Fr. John Corapi and reform

You may have heard of the news that Fr. John Corapi, one of the most charismatic preachers and teachers of our generation, has been accused of abuse and misconduct.  This happened about 4 months ago.  Over the weekend, he broke the news that he will no longer be living the life of a Catholic priest.  Rather, he will live life as a layman. 

There is a lot that could be said about John Corapi.  I chose to write about this today, because I feel that many have been touched by this man’s life.  The Priestly Ministry which he carried for 20 years touched many very deeply.  News of this has brought dark clouds of confusion to many whose consciences are deeply invested in serving truth and pursuing holiness.

First, with regards to John Corapi, I don’t know the substance of the allegations; I don’t know what due process has been given (or denied) him; I’m not his confessor or spiritual director.  So, I really don’t have anything to say about him personally.  It’s not mine to say, especially not on the Internet.  We are dealing with a real man, here, not a movie character or something.  This man is neither a superhero figure, nor a newly minted super-villan.  Please don’t make him into either one.  God could use us to do what He chose to accomplish through Corapi’s ministry.  And so, the credit is ultimately not due to him alone.  And we certainly don’t need God’s help to do what Corapi is accused of doing.  We are all too capable of doing that. 

This is maybe the main point that I am trying to communicate.  Authentic reform comes from God, not men and women.  It comes through them, but not from them.  There has been a dangerous upswing in recent years of God’s people identifying more with the messenger than the Message Itself (who is God!).  Sometimes the messengers (hierarchy, clergy, religious, lay leaders) take liberties by making themselves the message, as opposed to delivering the Message.  With regard to Fr. Corapi’s situation, these dangers are all too present.  I pray that things will take the right course, in the interest of real reform.

I think that many have turned to John Corapi over the years out of a hunger for real reform.  We need real reform!  In every generation, the Church needs reform!  But that impulse can either lead to good things (see the 13th century for example) or bad things (see the 16th century for example).  Vatican Council II was to catalyze a reform of the Church.  And now, many discuss a “reform of the reform”.  What will happen now?

I feel that we will soon reach a turning point, where we will realize the fruits of the reforming spirit of this past generation.  And I hope sincerely for authentic reform of the Church: clerical, religious, and lay faithful.  What is authentic reform?  It is returning with humble and contrite hearts to God, and receiving His Message of mercy!  Then, we live that Message of Mercy!  The joy and peace of that Gospel Message will bring all of mankind into the household of the faith.  We will indeed become, more and more, the Body of Christ.  We will indeed possess all the gifts of the Holy Spirit, possessed on Pentecost Sunday.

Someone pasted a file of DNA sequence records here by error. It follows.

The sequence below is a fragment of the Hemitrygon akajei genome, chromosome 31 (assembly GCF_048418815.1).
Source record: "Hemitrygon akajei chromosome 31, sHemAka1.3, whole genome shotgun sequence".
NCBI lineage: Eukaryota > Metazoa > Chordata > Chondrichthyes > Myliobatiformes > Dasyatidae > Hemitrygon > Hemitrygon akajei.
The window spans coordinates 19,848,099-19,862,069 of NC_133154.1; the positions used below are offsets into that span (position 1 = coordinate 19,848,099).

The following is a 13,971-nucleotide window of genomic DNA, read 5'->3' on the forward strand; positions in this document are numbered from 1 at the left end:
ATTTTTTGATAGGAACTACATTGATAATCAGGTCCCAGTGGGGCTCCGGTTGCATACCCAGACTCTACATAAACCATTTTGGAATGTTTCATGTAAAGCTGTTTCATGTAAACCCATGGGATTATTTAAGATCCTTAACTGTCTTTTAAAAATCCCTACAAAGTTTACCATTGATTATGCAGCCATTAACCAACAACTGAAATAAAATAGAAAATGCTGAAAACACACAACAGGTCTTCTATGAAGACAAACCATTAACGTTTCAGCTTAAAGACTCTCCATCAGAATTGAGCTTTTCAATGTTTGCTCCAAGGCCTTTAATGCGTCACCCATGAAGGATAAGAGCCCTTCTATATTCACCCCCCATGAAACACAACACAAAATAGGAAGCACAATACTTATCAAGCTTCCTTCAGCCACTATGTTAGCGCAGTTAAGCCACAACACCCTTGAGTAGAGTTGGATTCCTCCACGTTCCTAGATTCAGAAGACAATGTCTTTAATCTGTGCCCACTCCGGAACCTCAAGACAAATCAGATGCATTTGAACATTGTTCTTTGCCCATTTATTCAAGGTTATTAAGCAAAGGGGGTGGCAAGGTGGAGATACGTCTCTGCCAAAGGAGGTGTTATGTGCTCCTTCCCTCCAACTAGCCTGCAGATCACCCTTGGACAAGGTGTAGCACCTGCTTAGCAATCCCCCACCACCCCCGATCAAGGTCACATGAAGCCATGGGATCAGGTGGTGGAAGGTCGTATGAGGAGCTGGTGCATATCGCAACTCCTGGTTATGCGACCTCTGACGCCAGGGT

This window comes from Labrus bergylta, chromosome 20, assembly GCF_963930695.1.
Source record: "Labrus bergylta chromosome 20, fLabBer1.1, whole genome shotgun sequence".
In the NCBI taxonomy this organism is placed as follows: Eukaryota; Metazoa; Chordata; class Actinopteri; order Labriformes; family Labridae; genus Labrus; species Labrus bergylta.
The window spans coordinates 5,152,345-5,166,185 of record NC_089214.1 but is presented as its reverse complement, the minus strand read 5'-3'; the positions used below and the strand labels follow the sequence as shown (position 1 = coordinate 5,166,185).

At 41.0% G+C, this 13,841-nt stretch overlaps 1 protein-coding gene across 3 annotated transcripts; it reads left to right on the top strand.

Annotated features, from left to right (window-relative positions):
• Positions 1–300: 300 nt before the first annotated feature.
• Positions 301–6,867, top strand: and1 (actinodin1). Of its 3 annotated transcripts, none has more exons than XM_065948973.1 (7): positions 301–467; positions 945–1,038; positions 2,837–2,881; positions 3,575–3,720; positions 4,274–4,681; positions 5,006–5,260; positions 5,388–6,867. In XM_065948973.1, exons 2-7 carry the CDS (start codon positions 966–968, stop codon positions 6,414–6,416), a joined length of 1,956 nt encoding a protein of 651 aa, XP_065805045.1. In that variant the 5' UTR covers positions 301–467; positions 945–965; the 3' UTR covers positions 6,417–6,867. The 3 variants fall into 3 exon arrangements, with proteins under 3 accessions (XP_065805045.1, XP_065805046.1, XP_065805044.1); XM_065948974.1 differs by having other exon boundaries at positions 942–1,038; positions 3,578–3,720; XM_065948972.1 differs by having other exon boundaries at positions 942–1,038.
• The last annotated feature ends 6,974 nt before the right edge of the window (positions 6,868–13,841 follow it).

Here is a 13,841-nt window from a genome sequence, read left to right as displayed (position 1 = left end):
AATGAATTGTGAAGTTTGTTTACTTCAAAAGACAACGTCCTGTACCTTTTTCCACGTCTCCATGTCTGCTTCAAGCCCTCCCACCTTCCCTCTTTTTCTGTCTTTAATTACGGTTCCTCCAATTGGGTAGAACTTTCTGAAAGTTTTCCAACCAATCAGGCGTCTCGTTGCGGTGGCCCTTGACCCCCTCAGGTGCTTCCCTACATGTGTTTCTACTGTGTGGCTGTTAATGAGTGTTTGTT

This is a reform that you and I do not drive.  We surrender to it.  We trust it.  We believe in it.  It will become real in our world because of our relationship with it.  Someone once said, “The truth isn’t something, the Truth is Somebody.  That Somebody is Jesus Christ.”  I couldn’t find better words to describe the True Reformer!  Can we continue to allow the unity of His Body, the Church, be torn asunder, in the interest of “reform”?  Can reform possibly come at the expense of the Oneness of the Faith?  He founded the Church to be One.  Isn’t this what the True Reformer really wants (John 17)? 

The Oneness, the “Catholic” nature of the Church is an essential mark of authentic reform.  Disunion is a counter-sign.  May we always give ourselves over to the authentic reform, which will bring the Body of Christ to a full maturity.   This is what I pray will be the result of John Corapi’s life and ministry.  This is what I hope for all of us.

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About erievocations

I am a priest in the Roman Catholic Diocese of Erie, PA. I am an Assistant Vocations Director, tasked with the promotion of seminary recruitment. My blog deals with discernment of vocations, especially to the priesthood, as well as our universal call to be holy.
This entry was posted in Inspiration for Vocations, Uncategorized. Bookmark the permalink.

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